Central Clearing of Interest Rate Swaps: A Comparison of Offerings
25 Pages Posted: 14 Mar 2011
Date Written: March 11, 2011
Regulatory changes have motivated the development of a variety of solutions for the clearing of interest rate swaps. Margin payments associated with clearing lead to modifications in cash flows which result in differences in the valuation between cleared and non-cleared swaps. We propose a framework for computing these differences and show that they lead to two types of modifications in contract value: a convexity effect and a “Net Present Value” (NPV) effect, which can be significant for long-dated swaps. As a result, modifications in contract design are required in order for a centrally cleared interest rate swap to be economically equivalent to its uncleared counterpart. Among the currently available offerings for cleared interest rate swaps, three offerings are shown to be economically equivalent to their uncleared counterparts – the “Price Alignment Interest” method used by LCH. Clearnet and CME, as well as a new adjustment method used by the Eris Exchange – while a fourth method, used in the IDCG swap futures contract, is shown to lead to substantial deviations in valuation with respect to a non-cleared interest rate swap. Using a Hull-White model calibrated to the market data as of December 2010, we find the difference between the IDCG futures swap rate and the corresponding uncleared swap rate to be around 18 basis points for a 10 year contract and about 60 basis points for a 30 year contract. An interest rate environment with higher volatility will result in larger differences.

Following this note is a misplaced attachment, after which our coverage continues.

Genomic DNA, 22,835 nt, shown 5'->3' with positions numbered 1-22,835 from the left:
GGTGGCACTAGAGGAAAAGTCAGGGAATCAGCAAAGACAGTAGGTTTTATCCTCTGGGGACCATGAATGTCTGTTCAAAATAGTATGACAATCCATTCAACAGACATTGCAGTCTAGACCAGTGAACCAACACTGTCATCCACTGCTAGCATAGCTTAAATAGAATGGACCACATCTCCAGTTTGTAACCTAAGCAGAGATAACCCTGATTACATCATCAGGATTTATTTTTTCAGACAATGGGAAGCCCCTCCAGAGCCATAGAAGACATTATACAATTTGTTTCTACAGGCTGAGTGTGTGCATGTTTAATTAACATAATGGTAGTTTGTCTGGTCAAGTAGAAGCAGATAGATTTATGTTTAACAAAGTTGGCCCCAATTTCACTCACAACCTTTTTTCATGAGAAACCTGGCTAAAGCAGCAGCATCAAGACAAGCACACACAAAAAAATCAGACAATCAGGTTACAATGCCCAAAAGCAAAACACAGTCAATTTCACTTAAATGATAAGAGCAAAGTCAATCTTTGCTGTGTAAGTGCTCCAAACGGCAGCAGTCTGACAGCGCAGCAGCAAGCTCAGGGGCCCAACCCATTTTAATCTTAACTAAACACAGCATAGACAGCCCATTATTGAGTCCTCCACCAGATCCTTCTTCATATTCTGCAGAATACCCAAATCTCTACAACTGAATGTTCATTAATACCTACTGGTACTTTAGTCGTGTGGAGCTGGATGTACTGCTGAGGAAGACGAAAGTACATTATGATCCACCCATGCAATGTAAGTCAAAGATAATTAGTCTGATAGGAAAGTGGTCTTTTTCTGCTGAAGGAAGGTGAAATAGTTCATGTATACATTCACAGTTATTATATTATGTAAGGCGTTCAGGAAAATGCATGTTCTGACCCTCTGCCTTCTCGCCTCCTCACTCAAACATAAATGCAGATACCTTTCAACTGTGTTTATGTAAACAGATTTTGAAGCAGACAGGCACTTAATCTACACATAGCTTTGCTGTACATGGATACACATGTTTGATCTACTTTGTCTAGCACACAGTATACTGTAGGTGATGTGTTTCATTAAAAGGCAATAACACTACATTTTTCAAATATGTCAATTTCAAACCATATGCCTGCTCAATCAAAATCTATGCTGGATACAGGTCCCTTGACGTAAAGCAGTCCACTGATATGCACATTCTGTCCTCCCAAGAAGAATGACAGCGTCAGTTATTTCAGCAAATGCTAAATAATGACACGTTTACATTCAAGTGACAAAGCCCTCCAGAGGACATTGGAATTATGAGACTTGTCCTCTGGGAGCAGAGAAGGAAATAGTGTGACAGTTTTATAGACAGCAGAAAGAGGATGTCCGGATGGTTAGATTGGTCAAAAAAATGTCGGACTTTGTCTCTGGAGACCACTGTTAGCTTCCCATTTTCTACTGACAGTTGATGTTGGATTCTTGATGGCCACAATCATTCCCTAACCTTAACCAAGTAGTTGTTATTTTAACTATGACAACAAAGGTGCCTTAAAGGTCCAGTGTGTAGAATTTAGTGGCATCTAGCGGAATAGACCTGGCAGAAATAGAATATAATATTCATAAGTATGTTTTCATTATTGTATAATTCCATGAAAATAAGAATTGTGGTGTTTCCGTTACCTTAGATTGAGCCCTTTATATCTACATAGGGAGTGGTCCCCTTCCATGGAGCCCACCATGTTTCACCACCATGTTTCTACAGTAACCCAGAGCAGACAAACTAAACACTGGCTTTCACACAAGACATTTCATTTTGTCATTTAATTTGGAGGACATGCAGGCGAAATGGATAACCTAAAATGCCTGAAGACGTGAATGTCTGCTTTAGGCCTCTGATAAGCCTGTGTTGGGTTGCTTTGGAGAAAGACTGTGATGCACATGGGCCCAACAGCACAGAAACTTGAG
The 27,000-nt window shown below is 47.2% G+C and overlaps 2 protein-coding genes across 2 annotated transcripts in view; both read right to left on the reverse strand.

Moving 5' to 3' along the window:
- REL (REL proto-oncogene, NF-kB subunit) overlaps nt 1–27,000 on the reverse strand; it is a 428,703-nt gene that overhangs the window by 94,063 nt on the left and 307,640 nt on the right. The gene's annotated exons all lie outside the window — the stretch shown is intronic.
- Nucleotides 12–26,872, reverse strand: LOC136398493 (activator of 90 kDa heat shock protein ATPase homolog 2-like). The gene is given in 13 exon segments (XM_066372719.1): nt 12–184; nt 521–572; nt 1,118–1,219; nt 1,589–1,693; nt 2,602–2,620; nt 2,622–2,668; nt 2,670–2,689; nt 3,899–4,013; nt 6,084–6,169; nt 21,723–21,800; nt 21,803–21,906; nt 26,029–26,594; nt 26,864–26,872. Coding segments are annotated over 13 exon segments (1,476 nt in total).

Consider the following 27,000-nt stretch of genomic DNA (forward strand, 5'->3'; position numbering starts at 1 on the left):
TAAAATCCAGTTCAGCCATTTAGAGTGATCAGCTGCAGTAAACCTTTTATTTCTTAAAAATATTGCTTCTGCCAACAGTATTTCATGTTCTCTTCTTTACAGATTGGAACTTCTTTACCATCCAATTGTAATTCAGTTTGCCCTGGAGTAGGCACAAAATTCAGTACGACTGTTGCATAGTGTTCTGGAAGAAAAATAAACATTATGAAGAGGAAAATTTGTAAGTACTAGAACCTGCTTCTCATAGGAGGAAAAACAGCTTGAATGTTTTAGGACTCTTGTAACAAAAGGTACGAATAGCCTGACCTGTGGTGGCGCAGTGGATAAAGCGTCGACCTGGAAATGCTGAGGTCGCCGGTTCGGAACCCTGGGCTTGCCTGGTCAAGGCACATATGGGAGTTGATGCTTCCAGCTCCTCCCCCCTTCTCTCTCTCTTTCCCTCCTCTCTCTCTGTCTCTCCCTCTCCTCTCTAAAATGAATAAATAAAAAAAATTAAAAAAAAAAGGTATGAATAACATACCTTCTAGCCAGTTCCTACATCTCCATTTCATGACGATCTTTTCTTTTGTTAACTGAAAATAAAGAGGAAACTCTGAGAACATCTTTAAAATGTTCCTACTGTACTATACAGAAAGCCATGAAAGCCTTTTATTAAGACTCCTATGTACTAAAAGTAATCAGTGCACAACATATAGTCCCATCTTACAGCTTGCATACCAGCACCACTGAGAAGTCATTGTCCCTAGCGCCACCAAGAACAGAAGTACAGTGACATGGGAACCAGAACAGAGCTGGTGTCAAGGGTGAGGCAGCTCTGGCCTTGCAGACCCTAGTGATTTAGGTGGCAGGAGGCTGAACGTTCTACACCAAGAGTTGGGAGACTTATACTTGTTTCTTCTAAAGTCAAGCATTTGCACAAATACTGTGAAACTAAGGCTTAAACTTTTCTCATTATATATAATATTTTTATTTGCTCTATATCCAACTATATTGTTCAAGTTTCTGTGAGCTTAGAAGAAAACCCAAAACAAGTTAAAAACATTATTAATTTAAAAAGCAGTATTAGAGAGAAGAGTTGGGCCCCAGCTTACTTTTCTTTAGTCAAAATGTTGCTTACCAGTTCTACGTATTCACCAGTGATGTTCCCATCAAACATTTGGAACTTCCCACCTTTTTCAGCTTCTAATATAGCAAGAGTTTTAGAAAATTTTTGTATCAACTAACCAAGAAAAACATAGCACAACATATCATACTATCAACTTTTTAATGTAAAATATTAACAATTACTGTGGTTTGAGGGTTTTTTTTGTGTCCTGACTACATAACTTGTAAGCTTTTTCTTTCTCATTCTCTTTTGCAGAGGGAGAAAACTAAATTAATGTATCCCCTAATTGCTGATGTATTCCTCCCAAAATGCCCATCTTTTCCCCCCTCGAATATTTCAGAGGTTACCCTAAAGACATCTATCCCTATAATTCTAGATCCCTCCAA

Keywords: interest rate swap, central clearing, convexity, swap futures, price alignment interest, net present value effect
JEL Classification: G13, G20
Suggested Citation: Suggested Citation